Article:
Ansel Adams, and my love for black & white photography

As someone who loves colour and has a hard time resisting anything that involves a rainbow of bright, rich colours, I feel like I should dislike black and white photography. But, I’ve always been drawn to and fascinated by it and other monochromatic arts. That said, I feel like it’s really easy to do a bad job of it, so I’ve always been hesitant to try it myself. Some b&w photography is incredible and makes me want to drink in every pixel of the picture, but some of it just feels like a regular, boring photograph that was made b&w in hopes of making it more interesting. I often feel like my attempts fall into the latter to group, probably because a lot of them were colour converted to b&w (though, some were done on b&w film). But, I’d really like explore it more.

Thinking about b&w photography reminded me of my old love for Ansel Adams. I can’t remember when I first discovered his work (I think it was a random discovery at Mount Allison University, but dad might have introduced me to his work), but I do remember that Mount Allison University Library had an amazing (to me) photography section in one of the back corners of the basement level and there were a couple of books with Adams’ work. I think I loved his work from the start. There was something about the mix of rustic looking pictures and pictures with the most incredibly crisp lines that made me want to see more and more and more.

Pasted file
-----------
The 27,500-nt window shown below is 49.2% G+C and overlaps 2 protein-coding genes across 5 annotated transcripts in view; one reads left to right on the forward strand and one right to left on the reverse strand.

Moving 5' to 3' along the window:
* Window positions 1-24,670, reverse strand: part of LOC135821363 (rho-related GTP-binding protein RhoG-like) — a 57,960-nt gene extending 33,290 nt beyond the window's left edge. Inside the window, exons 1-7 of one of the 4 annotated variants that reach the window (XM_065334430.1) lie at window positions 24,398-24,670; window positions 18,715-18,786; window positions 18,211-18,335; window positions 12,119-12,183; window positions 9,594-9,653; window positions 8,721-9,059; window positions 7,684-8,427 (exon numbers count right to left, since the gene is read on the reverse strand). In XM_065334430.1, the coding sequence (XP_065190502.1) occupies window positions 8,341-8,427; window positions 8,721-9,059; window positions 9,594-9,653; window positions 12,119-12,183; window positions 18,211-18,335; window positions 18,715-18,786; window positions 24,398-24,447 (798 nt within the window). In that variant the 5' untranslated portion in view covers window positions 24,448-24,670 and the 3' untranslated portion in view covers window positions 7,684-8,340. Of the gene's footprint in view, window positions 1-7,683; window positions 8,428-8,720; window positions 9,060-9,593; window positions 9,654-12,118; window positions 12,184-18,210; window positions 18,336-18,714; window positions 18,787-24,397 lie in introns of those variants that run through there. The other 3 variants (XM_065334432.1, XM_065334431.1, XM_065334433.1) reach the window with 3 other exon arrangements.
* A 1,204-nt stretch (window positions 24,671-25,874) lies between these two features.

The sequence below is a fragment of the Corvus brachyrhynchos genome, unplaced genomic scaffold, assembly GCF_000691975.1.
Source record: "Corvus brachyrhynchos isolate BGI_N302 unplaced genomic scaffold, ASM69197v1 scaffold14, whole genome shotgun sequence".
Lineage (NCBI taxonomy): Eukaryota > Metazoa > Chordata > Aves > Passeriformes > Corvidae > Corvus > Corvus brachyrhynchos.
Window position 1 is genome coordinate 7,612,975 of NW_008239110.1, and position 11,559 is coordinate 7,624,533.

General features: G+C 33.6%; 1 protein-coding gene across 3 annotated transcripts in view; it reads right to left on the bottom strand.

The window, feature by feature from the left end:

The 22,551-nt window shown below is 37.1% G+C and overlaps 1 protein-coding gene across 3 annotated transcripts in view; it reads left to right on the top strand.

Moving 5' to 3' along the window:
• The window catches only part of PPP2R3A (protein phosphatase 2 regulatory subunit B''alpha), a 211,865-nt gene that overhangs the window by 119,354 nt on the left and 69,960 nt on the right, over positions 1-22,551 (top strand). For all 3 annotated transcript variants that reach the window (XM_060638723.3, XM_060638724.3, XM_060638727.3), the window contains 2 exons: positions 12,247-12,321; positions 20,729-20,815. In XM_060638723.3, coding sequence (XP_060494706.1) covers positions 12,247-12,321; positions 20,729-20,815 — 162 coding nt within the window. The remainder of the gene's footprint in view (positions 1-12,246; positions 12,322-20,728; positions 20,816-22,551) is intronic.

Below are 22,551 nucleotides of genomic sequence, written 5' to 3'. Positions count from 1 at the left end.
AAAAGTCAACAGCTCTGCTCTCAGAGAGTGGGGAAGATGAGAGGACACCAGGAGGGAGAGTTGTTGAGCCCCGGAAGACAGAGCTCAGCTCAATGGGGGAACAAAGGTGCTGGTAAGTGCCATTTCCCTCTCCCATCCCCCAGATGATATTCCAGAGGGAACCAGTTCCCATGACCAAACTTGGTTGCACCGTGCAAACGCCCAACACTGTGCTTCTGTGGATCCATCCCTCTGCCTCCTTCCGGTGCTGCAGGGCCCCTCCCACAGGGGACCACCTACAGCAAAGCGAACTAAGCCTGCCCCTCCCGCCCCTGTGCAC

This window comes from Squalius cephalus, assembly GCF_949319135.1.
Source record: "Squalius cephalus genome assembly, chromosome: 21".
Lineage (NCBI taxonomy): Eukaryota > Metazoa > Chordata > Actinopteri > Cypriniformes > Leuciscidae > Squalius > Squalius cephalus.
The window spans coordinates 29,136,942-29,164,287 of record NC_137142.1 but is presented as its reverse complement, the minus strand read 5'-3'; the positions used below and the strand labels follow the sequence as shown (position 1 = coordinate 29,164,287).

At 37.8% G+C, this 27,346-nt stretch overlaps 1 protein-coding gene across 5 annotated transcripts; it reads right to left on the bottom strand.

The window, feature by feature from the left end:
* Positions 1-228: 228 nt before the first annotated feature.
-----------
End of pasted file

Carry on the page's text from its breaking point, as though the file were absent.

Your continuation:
A couple weeks ago, I discovered an Adams book in Audrey’s Bookstore. I almost bought right then and there, as I had a gift certificate burning a hole in my wallet, but I resisted, thinking that my newly rekindled love for his work would wax and wane like so many other flirtations. But, the other week, I broke down and bought the book. And, I don’t regret it at all. That lunch I spent almost an hour barely able to move from picture to picture because I just wanted to devour every square inch. When I finished going through the book, I promptly started from the beginning again, this time reading all the text, as well. I’m not even a quarter of the way through the book, and already I’ve got half a dozen images book marked because they inspired me with ideas for stitched or painted art.

The book, in case you’re wondering, is Ansel Adams: 400 Photographs. It includes work from when he was just a teenager. It’s quite wonderful being able to see works from the start and not just see all the best of the best. Some of the pictures are what I would call “not very good” – though I recognize the beauty of the scenery and the value of the work, they simply aren’t to my taste.

One of the nice things about seeing such a large variety of his work is being able to see a large variety of b&w photography. I was surprised when I looked at one of his earlier pictures and found myself trying to figure out the colours – there was something about the way the picture was taken that made me more interested in what it would look like in colour. And, that made me realize that I normally don’t care. So, yes, I love colour, but with some b&w photography, I’m too interested in the lines and textures to even care about colour. It’s an odd thing, when I think about it, but it doesn’t seem odd in the slightest when I’m admiring good photographs.

I think that I need to pull out one of my film cameras and some of my b&w film. As spring approaches, I’m getting the itch to spend more and more time outside with a camera, so why not try some b&w photography?!

You can see some of his incredible work on the Ansel Adams Gallery website.

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